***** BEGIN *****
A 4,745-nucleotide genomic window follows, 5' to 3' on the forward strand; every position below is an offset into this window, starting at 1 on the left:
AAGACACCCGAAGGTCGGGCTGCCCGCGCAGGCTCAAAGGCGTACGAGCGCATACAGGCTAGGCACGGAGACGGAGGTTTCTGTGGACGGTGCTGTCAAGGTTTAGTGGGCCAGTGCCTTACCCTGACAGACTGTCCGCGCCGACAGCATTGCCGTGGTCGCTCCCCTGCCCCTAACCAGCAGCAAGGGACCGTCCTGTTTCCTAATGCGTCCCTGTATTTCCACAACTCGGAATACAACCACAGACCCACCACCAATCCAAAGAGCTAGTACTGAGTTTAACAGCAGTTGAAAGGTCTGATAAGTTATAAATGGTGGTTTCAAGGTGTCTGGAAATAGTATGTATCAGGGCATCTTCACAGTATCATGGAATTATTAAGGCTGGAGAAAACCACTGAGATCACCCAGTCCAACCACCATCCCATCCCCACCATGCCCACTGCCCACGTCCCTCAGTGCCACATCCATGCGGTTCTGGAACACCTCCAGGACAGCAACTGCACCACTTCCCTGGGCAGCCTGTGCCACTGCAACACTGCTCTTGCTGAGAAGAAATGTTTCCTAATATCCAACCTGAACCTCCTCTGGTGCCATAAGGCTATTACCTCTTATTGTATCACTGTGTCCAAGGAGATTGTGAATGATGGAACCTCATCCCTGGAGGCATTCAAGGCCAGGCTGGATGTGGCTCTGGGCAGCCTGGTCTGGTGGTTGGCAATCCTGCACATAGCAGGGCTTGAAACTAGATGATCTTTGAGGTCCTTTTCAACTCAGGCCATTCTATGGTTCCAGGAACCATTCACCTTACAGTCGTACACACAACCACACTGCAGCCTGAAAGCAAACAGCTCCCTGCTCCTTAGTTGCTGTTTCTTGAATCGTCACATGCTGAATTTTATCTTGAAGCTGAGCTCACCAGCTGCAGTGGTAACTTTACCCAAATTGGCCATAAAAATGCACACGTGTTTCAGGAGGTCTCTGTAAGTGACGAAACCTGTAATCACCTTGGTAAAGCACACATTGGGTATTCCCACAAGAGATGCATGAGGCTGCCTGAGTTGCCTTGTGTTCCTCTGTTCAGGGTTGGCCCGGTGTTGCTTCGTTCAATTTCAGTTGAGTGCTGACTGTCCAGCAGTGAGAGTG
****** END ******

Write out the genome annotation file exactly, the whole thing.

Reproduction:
A 4,745-nucleotide genomic window follows, 5' to 3' on the forward strand; every position below is an offset into this window, starting at 1 on the left:
AAGACACCCGAAGGTCGGGCTGCCCGCGCAGGCTCAAAGGCGTACGAGCGCATACAGGCTAGGCACGGAGACGGAGGTTTCTGTGGACGGTGCTGTCAAGGTTTAGTGGGCCAGTGCCTTACCCTGACAGACTGTCCGCGCCGACAGCATTGCCGTGGTCGCTCCCCTGCCCCTAACCAGCAGCAAGGGACCGTCCTGTTTCCTAATGCGTCCCTGTATTTCCACAACTCGGAATACAACCACAGACCCACCACCAATCCAAAGAGCTAGTACTGAGTTTAACAGCAGTTGAAAGGTCTGATAAGTTATAAATGGTGGTTTCAAGGTGTCTGGAAATAGTATGTATCAGGGCATCTTCACAGTATCATGGAATTATTAAGGCTGGAGAAAACCACTGAGATCACCCAGTCCAACCACCATCCCATCCCCACCATGCCCACTGCCCACGTCCCTCAGTGCCACATCCATGCGGTTCTGGAACACCTCCAGGACAGCAACTGCACCACTTCCCTGGGCAGCCTGTGCCACTGCAACACTGCTCTTGCTGAGAAGAAATGTTTCCTAATATCCAACCTGAACCTCCTCTGGTGCCATAAGGCTATTACCTCTTATTGTATCACTGTGTCCAAGGAGATTGTGAATGATGGAACCTCATCCCTGGAGGCATTCAAGGCCAGGCTGGATGTGGCTCTGGGCAGCCTGGTCTGGTGGTTGGCAATCCTGCACATAGCAGGGCTTGAAACTAGATGATCTTTGAGGTCCTTTTCAACTCAGGCCATTCTATGGTTCCAGGAACCATTCACCTTACAGTCGTACACACAACCACACTGCAGCCTGAAAGCAAACAGCTCCCTGCTCCTTAGTTGCTGTTTCTTGAATCGTCACATGCTGAATTTTATCTTGAAGCTGAGCTCACCAGCTGCAGTGGTAACTTTACCCAAATTGGCCATAAAAATGCACACGTGTTTCAGGAGGTCTCTGTAAGTGACGAAACCTGTAATCACCTTGGTAAAGCACACATTGGGTATTCCCACAAGAGATGCATGAGGCTGCCTGAGTTGCCTTGTGTTCCTCTGTTCAGGGTTGGCCCGGTGTTGCTTCGTTCAATTTCAGTTGAGTGCTGACTGTCCAGCAGTGAGAGTG